The interwar period also witnessed the struggle to introduce a Ukrainian national identity among the Lemkos. This led to the development of Ukrainian-language propagandistic literature directed specifically at Lemkos. Some Ukrainophile authors, including the editors of the L’viv-based bi-weekly newspaper *Nash Lemko—established to counteract the official organ of the Lemko Association/Lemko-Soiuz, Lemko, that appeared in the Lemko Region—were themselves of Lemko origin, while others were non-Lemkos who wrote propagandistic historical prose works and contemporary short stories specifically for Lemko audiences. It was also during the interwar period that the short-lived poetic talent of the greatest Lemko lyricist, Bohdan Ihor *Antonych, exploded onto the scene: through his unique imagery and pantheistic vision Antonych was able to immortalize his native Lemko Region far beyond its borders. His poetry was far removed from the entire range of Lemko literature, which at the time remained basically didactic and nationally committed in tone.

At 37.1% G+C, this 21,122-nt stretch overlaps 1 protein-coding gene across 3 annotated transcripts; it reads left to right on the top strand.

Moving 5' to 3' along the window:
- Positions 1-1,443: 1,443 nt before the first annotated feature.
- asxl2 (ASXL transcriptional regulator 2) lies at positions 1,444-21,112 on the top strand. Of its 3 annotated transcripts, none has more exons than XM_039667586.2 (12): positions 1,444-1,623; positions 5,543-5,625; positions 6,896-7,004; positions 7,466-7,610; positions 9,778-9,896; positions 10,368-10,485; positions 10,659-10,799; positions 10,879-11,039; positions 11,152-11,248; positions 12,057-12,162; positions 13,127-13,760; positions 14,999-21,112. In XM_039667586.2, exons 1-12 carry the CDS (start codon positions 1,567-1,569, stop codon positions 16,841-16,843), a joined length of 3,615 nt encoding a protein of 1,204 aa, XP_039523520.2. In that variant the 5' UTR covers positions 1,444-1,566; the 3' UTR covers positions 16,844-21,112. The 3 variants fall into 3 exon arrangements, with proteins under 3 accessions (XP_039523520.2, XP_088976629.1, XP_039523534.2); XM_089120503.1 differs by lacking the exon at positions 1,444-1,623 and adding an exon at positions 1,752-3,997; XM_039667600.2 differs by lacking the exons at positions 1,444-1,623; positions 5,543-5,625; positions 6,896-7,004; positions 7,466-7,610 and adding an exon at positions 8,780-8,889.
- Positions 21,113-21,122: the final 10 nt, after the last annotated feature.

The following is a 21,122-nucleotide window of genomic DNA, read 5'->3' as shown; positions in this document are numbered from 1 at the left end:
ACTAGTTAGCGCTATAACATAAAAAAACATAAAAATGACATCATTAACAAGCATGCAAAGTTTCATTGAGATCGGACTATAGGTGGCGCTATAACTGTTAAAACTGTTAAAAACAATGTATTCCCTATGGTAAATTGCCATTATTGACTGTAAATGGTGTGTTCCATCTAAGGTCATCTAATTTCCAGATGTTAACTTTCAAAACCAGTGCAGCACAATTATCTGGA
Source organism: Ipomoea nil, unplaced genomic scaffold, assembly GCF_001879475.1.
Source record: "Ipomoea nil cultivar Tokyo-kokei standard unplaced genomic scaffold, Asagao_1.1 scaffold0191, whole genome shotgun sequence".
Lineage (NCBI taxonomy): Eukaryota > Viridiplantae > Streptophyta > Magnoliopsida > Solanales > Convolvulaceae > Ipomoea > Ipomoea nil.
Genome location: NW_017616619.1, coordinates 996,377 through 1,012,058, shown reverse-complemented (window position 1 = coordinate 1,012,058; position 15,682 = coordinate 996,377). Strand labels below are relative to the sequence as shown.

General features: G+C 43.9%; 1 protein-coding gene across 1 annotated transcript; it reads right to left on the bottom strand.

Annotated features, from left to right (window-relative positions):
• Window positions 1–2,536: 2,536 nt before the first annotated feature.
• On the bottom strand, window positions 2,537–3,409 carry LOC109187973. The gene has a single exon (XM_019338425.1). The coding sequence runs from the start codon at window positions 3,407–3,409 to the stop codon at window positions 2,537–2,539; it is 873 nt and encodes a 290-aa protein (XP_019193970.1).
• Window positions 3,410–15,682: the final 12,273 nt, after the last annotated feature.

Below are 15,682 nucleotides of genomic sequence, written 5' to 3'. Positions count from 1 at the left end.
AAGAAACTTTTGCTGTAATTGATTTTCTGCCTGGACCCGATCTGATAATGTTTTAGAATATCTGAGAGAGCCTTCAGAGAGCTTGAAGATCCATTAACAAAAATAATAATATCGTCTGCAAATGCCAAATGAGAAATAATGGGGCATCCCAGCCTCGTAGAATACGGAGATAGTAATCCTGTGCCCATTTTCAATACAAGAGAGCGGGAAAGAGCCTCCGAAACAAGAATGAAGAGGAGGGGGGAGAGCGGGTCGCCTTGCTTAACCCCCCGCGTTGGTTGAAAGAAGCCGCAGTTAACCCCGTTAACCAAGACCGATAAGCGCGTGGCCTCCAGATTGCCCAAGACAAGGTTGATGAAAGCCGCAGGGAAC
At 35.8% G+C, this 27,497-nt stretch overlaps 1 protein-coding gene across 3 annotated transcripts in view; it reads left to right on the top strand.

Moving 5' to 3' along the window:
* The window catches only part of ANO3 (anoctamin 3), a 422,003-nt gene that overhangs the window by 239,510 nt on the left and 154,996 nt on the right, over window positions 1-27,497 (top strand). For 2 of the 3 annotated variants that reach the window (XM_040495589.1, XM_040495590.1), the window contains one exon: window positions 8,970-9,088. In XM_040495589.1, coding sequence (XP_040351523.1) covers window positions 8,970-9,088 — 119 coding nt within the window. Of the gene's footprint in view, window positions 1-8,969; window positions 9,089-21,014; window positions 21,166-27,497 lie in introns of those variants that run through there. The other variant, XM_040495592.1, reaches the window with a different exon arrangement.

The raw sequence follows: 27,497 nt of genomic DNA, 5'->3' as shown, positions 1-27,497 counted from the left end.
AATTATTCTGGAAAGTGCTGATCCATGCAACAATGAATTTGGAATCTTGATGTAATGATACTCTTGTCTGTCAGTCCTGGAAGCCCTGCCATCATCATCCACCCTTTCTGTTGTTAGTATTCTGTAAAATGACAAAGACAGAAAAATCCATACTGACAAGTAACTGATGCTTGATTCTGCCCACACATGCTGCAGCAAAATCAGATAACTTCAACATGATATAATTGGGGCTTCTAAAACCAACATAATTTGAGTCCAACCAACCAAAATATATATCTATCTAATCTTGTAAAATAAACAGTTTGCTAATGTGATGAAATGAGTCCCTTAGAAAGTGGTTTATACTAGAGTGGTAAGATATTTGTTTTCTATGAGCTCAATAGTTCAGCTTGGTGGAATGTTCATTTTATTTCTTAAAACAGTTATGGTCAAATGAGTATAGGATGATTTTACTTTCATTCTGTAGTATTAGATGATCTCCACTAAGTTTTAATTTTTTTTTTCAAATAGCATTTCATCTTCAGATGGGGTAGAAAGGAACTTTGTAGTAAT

The fourth and most recent period in the development of Lemko literature is represented by works from the post-deportation (1945-1947) era, whether among Lemkos resettled in Ukraine or those scattered throughout Poland. This period is characterized by the predominance of poetry that is marked by a distinct evolution in both form and concept. The first stage in this evolution saw the dominance of epic and lyrical forms that were closely tied to folk poetry and that described the supposedly happy existence in the past in which Lemkos had led in their native mountainous homeland. Since in these early postwar years it was possible only to publish in the Lemko section (*“Lemkivska storinka”) of Poland’s Ukrainian-language newspaper, Nashe slovo, Lemko literary works were frequently propagandistic in nature. Iakov Dudra, Mykola Buriak, and Ivan Horoshchak typified such literary production. In contrast to this folk literary orientation is the evolution of lyricism which, since the early 1970s, has been based on sophisticated contemporary poetic form. The essence of such verse is found in expressions of longing and sorrow for the lost Carpathian homeland. Among its best practitioners are Ivan *Zhelem, Ivan *Holovchak, and Melanii Sobyn.